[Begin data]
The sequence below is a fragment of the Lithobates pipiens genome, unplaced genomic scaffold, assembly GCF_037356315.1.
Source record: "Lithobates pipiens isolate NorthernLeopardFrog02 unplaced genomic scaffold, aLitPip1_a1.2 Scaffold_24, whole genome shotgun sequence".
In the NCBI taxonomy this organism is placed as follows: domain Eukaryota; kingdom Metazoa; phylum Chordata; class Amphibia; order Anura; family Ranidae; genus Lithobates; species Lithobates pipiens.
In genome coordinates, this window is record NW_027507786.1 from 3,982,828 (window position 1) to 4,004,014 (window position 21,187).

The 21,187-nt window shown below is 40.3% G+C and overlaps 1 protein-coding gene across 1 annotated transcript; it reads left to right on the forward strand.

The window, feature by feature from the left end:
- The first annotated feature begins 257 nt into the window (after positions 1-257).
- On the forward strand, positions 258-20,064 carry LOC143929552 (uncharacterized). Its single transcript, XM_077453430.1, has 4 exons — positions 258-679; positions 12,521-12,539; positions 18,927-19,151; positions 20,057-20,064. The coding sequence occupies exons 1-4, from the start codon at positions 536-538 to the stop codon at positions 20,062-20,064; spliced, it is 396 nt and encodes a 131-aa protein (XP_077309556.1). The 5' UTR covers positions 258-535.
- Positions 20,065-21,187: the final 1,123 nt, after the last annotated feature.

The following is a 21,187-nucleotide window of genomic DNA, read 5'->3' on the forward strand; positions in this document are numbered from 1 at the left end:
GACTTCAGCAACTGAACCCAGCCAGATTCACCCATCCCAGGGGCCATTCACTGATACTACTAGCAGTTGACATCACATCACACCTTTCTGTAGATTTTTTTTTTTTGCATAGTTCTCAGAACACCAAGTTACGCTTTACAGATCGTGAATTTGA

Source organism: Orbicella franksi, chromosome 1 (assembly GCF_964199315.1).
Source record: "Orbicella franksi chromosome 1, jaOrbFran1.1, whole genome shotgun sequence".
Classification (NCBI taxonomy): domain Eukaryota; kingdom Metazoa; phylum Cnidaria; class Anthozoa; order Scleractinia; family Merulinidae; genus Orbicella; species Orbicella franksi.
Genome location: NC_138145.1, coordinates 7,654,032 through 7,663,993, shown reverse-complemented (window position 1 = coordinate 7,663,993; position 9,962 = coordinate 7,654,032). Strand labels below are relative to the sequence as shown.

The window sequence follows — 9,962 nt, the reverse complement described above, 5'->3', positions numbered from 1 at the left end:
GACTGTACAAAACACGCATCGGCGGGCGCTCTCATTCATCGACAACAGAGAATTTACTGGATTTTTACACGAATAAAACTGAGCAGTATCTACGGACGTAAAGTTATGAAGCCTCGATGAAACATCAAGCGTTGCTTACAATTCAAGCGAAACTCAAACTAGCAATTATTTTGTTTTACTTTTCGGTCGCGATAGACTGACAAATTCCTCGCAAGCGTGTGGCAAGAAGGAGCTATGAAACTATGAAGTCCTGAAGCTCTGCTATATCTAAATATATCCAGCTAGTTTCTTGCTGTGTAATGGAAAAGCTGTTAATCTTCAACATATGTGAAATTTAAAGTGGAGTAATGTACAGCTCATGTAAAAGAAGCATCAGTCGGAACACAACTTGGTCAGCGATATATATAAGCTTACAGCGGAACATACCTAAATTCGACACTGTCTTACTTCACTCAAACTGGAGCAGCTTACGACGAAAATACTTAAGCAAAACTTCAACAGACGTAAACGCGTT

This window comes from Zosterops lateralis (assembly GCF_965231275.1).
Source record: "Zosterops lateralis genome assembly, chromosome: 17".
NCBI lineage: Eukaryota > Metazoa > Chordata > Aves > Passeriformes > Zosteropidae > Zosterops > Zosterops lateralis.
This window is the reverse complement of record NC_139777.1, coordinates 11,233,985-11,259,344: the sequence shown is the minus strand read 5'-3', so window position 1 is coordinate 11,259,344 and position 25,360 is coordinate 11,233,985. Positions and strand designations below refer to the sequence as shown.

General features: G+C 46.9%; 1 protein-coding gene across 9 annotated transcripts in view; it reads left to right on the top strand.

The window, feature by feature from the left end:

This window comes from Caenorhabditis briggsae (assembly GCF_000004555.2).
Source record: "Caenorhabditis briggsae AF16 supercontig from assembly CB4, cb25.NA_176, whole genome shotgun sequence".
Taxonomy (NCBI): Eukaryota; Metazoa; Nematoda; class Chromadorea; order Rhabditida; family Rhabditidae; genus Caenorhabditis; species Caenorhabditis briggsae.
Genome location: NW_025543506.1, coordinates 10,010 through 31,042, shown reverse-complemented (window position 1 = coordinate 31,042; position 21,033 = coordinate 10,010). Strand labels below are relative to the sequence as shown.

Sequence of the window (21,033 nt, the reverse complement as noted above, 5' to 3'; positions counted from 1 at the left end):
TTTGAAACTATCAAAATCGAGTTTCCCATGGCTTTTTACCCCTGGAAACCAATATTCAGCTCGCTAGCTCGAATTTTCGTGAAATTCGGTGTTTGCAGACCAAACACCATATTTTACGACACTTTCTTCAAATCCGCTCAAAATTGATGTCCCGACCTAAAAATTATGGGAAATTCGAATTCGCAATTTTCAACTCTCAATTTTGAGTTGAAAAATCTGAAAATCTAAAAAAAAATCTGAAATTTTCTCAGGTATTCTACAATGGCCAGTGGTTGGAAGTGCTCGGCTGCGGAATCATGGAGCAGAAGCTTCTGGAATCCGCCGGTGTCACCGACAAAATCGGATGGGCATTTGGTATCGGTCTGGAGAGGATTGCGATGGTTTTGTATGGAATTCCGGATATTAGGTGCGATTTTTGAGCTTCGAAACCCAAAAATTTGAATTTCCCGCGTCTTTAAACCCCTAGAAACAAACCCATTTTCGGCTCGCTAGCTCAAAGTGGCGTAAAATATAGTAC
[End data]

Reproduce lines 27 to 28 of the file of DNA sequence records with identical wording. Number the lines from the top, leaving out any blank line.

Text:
Genome location: NW_025543506.1, coordinates 10,010 through 31,042, shown reverse-complemented (window position 1 = coordinate 31,042; position 21,033 = coordinate 10,010). Strand labels below are relative to the sequence as shown.

Sequence of the window (21,033 nt, the reverse complement as noted above, 5' to 3'; positions counted from 1 at the left end):